Tutorial Notes – 05: Initial Shapes

A 3D shape results when z-values (elevations) are assigned to polygons.



As great a visualization tool that CityEngine is for the GIS world, other industries have platforms designed specifically for them.  If you are working in an interdisciplinary environment with architects, engineers or designers, others on your team will likely be working with Autocad3D Studio Max, Maya or Revit (all products of Autodesk), or maybe SketchUp. I’ve worked with people who use some of these platforms, but I know little else about them except a) they are out there and b) they are way better than CityEngine for certain industry-specific visualization tasks. But, since GIS is becoming a common ground in interdisciplinary efforts, you must know how to import files from these other platforms into CityEngine.

In this tutorial, we import shapes from a number of formats:

  • SHP – Shape files
  • GDB – Shape files from geodatabases: if there are a number of layers in the database, you will have the option of importing more than one
  • Polygons with z-values, which are three-dimensional shapes (in this case, a sphere), as seen in the illustration at the top of this page
  • OBJ – originally designed by Wavefront Technologies.  According to Archilogic, it is a commonly found format designed for importing/exporting geometry between different 3D visualization applications. They are stored in ASCII format.
  • DAE (Digital Asset Exchange) – used in COLLADA, another interchange file format. This one uses XML to describe data.

A full list of file formats that can be imported into CityEngine is available in the Help file under “Importing Data”; enter this term into the search window. There are support file formats for shapes, static models, graphs (streets), terrain and texture.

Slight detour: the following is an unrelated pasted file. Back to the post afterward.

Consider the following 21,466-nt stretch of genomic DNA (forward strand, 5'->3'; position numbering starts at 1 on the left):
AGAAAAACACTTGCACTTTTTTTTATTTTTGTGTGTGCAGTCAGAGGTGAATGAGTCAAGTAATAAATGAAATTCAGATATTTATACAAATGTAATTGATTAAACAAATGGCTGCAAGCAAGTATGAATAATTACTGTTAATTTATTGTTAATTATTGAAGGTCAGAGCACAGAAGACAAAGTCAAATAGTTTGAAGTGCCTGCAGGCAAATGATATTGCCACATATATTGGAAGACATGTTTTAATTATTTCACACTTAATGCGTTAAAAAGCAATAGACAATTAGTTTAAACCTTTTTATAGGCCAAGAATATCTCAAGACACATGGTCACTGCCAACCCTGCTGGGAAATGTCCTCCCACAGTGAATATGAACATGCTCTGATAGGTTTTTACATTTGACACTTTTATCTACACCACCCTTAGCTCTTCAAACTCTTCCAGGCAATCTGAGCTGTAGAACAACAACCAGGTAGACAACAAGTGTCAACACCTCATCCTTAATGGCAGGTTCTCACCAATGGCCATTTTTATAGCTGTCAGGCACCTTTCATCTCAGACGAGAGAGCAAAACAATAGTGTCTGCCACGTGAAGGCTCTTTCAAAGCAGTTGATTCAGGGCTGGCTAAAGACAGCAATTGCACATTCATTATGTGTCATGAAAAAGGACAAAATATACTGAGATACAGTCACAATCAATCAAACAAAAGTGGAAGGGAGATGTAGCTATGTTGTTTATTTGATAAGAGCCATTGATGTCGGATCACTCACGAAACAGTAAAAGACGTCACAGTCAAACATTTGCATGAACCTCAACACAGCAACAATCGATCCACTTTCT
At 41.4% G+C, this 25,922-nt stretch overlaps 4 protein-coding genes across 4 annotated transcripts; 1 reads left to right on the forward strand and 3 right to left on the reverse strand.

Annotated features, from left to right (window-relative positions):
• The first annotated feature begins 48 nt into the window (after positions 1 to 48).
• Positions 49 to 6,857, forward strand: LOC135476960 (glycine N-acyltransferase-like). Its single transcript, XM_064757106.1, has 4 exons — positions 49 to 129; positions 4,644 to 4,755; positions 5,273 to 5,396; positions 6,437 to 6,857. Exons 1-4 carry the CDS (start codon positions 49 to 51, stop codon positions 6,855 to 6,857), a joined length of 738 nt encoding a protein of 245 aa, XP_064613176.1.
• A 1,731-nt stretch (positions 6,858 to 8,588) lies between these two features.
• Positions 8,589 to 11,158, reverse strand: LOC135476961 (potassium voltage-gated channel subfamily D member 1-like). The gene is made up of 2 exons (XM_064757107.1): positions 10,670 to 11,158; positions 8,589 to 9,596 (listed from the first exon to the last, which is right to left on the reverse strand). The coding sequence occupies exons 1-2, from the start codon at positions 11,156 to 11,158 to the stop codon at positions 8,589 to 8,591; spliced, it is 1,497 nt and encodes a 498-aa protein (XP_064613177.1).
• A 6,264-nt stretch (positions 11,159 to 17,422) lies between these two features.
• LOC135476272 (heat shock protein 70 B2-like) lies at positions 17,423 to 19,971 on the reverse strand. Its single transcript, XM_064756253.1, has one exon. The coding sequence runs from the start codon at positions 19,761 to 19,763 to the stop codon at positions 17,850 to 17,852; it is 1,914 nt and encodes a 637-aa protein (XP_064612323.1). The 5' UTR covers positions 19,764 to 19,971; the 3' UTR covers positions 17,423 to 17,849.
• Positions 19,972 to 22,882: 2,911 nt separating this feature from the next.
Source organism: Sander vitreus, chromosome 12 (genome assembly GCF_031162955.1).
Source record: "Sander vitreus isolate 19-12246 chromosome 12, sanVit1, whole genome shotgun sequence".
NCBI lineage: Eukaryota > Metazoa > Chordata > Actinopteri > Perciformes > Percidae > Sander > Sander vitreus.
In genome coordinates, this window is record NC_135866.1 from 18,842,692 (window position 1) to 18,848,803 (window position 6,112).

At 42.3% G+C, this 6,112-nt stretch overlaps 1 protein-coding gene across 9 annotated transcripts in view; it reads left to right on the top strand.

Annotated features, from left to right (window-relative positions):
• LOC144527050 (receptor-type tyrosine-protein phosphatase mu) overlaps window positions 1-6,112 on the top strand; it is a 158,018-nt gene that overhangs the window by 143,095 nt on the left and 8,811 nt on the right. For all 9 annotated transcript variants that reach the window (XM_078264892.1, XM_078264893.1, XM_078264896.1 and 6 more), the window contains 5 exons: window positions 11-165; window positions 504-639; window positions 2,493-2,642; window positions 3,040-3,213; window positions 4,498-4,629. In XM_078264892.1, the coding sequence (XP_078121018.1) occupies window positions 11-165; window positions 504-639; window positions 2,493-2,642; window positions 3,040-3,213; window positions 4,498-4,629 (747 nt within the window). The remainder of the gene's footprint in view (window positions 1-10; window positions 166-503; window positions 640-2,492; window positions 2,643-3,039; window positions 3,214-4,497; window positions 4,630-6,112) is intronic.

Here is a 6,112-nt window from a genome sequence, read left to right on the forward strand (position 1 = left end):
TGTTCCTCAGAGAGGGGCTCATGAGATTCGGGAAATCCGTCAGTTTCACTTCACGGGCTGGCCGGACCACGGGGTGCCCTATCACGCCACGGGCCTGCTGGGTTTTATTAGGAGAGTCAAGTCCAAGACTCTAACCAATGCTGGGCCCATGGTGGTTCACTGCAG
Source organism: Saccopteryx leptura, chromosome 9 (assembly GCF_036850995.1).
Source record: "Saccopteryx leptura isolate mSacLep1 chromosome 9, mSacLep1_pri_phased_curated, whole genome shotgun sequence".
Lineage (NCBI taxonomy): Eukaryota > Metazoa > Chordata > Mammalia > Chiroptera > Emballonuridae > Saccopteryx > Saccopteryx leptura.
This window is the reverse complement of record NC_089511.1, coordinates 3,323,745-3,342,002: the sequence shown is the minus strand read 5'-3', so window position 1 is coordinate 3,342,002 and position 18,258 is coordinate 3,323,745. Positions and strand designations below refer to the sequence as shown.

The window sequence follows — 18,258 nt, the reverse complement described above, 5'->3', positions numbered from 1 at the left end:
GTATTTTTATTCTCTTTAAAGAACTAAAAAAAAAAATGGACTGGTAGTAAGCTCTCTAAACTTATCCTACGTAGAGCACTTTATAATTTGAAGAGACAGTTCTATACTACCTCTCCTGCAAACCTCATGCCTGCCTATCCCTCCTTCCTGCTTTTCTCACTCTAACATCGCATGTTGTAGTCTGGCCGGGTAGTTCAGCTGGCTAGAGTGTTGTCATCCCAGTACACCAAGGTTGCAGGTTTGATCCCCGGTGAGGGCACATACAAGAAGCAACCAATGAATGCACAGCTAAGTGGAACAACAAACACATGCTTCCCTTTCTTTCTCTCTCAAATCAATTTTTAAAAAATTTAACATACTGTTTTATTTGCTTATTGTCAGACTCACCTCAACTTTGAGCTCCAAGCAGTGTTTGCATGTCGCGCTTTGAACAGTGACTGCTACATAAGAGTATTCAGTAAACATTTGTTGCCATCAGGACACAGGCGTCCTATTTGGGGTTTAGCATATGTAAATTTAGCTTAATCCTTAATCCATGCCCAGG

What you do with files in ArcGIS can help you in CityEngine

CityEngine will notice when you use certain field names in data tables (e.g. with shape files) including ruleFile and startRule,  and automatically assign these values to shapes.  In the illustration at the top of the page, note that when we selected one of the polygons, the parameters for ruleFile and startRule are already filled in.  This saves us from having to code these assignments for 205 polygons in any CGA rule file used with this data.

The statue of Ceres, the Roman goddess of agriculture, atop Chicago’s Board of Trade Building. This feature should be done as a static model and imported into CityEngine.

It is important to know the difference between shapes and static models.

According to the tutorial:

  • Shapes, such as footprints or building “volumes”, serve as a base for CGA generation, meaning you can apply rules to them, e.g. apply facades and colors.
  • Static models cannot be processed further with CGA. Why use something like this? Some design elements like statues are not best modeled in CityEngine — at least, I wouldn’t want to try. Some building models may come ready made and need no processing.

If we drag an OBJ or DAE file into the Viewport, the shape will be rendered as a static model by default.  If we want to work with these as shapes, we must RIGHT CLICK > Import and uncheck the box that says “Import as Static Model”.  This is known as “Import via Menu”.

Right-click > Import and leave the “Import as Static Model” box checked

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